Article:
3. Discussion

The Clinical presentation of the hydatid disease depends upon the site of the cysts and their size [2] . Small cysts may remain asymptomatic indefinitely. However, symptoms due to mass effect within organ, obstruction of blood or lymphatic flow, or complications such as rupture or secondary bacterial infections could be the result. Diagnosis is made by a combination of clinical, imaging and serological tests. Surgery remains the mainstay of treatment [2] .

Coronary artery bypass grafting (CABG) is still the type of surgery that improves blood flow to the heart. And

Figure 5. Simple chest X ray following the procedure.

it is one of the treatments for coronary heart disease. The grafted artery or vein bypasses the blocked portion of the coronary artery. This creates a new path for oxygen rich blood to flow to the heart muscle.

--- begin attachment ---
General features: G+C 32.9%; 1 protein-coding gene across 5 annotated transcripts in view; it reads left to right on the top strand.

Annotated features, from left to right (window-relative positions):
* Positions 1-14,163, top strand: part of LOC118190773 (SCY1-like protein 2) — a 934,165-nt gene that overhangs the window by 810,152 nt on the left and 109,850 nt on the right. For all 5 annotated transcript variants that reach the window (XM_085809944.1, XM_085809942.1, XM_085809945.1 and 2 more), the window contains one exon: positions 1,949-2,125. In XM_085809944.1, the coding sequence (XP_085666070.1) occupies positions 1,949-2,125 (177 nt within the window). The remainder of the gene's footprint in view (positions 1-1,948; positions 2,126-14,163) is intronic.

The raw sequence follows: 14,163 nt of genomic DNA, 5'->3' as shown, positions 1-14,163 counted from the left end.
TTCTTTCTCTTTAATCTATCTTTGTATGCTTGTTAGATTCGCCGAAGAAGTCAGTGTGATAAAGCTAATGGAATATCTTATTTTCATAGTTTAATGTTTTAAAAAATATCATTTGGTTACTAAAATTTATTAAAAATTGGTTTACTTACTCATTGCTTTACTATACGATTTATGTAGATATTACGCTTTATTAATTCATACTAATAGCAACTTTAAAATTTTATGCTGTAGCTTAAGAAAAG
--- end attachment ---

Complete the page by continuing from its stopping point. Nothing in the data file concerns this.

Patients who require coronary artery bypass grafting and who also have concomitant surgical pathology like pulmonary hydatid disease constitute a high risk group. There are always concerns of possible hydatid systemic dissemination as a result of direct vascular breach [2] . Rupture of pulmonary hydatid cyst is a serious complication. It can lead to pleural effusion, pleural empyema, pneumonitis and pulmonary abcess [2] . In the persistent of right pleural effusion that occurs after open heart surgery, hydatid cyst should be remembered especially in the endemic region [3] .

Surgical strategy for these patients remains controversial.